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The Big Short, Christian Bale

Paramount Pictures

Just because a film is nominated for a Golden Globe or an Academy Award doesn't necessarily mean it's a crowd pleaser. Often times critically acclaimed movies aren't well received by audiences, so people will find themselves confused by many contenders. Is this the case with The Big Short, one of the 2016 Golden Globes nominees starring Steve Carell, Christian Bale, Ryan Gosling and more A-listers?

Thankfully it's not.

Read what critics have to say about the movie that turns the "sobering deconstruction of the financial crisis" into a "surprisingly entertaining film."

Polygon writes: "That is perhaps the most striking element of The Big Short: The protagonists are not heroes, and we are not meant to identify with them. All of them knowingly bet against the American people and make out like bandits, regardless of how conflicted they feel about doing so.

"It's so astounding that it becomes absurdly hilarious; you laugh at these greedy buffoons to keep from crying," the review continues. "Carell, in particular, is tremendous in this respect: Every time you think he can't possibly look any more gobsmacked at how broken the system is, he goes further."

holiday movie preview,  the big short

Paramount Pictures

The Wall Street Journal writes: "Only in America, though, could filmmakers illuminate such a dire subject, and the financial debacle that ensued, with the sort of scathing wit, joyous irreverence and brilliant boisterousness that make The Big Short an improbable triumph.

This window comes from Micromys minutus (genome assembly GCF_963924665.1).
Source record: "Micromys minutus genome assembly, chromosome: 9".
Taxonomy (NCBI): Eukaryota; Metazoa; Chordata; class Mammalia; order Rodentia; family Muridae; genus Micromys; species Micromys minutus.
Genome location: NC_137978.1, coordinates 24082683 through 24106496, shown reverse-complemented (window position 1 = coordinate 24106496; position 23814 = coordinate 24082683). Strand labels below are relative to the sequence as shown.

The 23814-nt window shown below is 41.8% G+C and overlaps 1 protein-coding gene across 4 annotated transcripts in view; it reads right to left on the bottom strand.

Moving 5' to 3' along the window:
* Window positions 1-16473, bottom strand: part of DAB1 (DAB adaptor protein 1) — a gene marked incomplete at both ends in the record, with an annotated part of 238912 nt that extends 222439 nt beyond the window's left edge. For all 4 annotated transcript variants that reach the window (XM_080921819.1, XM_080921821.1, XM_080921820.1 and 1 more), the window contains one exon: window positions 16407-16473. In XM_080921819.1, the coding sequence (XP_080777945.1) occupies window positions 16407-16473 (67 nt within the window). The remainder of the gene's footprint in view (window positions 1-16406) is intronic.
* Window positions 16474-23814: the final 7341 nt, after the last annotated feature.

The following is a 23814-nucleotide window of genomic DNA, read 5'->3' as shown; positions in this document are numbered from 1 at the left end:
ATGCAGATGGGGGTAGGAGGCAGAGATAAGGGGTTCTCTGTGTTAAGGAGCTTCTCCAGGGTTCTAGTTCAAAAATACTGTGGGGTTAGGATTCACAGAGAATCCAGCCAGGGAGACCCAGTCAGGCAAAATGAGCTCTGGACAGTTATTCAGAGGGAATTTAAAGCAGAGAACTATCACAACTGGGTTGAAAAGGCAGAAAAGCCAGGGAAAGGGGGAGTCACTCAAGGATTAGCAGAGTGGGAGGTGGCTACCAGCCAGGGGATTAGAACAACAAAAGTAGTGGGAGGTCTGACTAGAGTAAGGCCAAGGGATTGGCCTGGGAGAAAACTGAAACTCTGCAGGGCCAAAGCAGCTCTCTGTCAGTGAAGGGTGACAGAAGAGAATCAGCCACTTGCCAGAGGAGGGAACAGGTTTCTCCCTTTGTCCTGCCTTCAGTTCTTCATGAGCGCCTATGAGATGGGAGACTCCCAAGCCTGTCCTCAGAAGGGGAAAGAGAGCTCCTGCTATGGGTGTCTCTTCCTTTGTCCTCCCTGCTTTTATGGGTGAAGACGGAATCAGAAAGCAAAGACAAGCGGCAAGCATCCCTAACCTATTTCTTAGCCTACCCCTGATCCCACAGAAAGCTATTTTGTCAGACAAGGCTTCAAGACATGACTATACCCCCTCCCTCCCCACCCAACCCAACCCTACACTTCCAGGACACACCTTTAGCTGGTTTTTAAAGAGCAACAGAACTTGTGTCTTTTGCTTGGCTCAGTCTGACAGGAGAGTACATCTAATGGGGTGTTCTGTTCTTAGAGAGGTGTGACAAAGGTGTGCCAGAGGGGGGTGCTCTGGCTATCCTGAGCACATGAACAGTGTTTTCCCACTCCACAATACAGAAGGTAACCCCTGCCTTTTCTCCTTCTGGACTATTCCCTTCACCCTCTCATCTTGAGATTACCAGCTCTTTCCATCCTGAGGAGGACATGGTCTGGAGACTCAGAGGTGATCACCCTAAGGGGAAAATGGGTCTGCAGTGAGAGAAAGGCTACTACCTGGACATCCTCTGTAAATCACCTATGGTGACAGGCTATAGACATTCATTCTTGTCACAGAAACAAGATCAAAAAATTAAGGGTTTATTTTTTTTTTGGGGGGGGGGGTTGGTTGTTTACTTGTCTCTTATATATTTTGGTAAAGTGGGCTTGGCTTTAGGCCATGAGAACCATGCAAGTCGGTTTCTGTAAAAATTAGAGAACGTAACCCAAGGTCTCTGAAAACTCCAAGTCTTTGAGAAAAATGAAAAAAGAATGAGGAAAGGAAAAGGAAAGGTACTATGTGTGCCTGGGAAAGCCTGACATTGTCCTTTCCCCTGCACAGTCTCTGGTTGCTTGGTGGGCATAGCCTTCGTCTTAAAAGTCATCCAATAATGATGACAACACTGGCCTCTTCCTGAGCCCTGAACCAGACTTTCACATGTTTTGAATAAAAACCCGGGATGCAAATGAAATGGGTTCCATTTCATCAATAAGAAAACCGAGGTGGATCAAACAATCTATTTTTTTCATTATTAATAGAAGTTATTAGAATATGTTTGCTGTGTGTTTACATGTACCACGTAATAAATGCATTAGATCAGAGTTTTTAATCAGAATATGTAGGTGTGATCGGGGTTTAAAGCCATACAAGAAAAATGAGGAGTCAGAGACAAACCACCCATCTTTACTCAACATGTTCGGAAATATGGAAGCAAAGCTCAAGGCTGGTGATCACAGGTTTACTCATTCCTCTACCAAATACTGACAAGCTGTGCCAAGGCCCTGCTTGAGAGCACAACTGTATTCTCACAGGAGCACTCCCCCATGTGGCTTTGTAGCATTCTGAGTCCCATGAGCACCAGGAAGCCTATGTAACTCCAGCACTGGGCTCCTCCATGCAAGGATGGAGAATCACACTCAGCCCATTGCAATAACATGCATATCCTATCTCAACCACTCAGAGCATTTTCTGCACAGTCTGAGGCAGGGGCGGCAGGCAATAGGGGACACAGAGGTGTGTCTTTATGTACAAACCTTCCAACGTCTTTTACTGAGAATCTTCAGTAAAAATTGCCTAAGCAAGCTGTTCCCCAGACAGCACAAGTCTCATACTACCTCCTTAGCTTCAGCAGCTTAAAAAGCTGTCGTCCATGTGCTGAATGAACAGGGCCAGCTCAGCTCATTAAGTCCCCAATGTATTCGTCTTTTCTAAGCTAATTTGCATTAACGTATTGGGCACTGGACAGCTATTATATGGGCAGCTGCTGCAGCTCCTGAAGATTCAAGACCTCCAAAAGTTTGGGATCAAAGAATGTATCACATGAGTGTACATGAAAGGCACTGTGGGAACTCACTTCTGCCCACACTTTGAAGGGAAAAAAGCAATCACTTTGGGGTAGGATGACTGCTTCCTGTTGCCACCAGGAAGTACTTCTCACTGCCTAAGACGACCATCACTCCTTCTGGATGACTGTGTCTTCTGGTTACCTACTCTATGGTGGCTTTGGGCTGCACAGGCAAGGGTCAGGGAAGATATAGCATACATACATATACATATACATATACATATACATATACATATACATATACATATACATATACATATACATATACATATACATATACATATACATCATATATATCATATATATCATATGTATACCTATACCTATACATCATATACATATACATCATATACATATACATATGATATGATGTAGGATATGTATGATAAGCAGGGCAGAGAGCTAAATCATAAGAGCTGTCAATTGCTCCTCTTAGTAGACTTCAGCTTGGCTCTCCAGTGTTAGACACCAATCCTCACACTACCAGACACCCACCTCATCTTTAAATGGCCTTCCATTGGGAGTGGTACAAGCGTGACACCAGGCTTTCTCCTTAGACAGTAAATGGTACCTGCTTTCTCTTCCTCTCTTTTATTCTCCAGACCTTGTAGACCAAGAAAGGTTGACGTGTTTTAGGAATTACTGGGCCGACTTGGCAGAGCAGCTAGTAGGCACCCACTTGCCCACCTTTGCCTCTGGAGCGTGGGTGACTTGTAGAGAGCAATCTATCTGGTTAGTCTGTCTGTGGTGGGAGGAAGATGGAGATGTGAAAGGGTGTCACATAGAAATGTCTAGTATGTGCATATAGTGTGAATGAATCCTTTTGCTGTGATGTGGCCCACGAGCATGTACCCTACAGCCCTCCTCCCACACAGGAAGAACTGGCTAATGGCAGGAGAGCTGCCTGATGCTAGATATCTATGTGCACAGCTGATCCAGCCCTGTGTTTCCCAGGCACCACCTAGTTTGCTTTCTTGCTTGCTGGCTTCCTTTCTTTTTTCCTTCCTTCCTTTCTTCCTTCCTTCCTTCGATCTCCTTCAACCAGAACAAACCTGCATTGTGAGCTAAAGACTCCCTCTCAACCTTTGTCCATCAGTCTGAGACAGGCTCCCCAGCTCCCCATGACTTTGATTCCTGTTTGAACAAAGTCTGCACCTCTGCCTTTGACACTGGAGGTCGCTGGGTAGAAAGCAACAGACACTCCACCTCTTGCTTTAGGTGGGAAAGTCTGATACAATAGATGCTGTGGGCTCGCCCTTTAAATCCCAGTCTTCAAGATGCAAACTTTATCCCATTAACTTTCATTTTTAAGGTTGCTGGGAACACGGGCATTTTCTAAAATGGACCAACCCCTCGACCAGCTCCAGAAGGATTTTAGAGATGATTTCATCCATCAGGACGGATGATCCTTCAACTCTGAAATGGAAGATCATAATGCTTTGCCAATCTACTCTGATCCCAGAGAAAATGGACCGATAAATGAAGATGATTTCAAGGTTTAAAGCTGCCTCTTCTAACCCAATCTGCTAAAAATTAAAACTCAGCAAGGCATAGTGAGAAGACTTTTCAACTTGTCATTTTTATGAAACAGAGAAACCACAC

"All four stars are smart, fascinating and funny in their respective ways, so much so that their performances—and the script's solid moral structure—sweep away any concerns about asking us to root for people who get unimaginably rich by betting against the health of the American economy."

Entertainment Weekly notes: "[Director Adam] McKay's film weaves these outsized characters together with snappy effortlessness. And whenever they're against-the-grain schemes start to get to the point of becoming too arcane or Byzantine, the director playfully breaks the fourth wall to allow the audience to catch up... I suppose you could call The Big Short a comedy. It's very, very funny. But it's also a tragedy. Behind every easy drive-by laugh is a sincere holler of outrage."

Glenn Kenny of RogerEbert.com writes, "And it really is quite a movie: entertaining and engaging, but also mortifying; a good alternate title might be American Horror Story. The film intertwines three discrete storylines...I started off feeling skeptical about this movie: the hairstyles and clothes of the main characters were more ‘90s music-video than early 2000s, and the sometimes-color-desaturated flashbacks to some characters' back stories were a little on the drearily commonplace side. But the narrative momentum, combined with the profane wit of much of the dialogue, and the committed acting going on beneath the hairpieces, all did their job."

IGN lauds the movie's efforts but notes that its length hurts its efforts: "Its long running time is keenly felt when the film loses momentum in the homestretch, which is unfortunate considering it's all been building up to the inevitable meltdown and its 'I told you so' aftermath. Ultimately, this is Adam McKay's show and his bitter contempt for how the whole thing got so out of control informs every facet of this self-aware and often hilarious diatribe. It provokes the necessary outrage at the system and its failures and corruption."

Will you see The Big Short?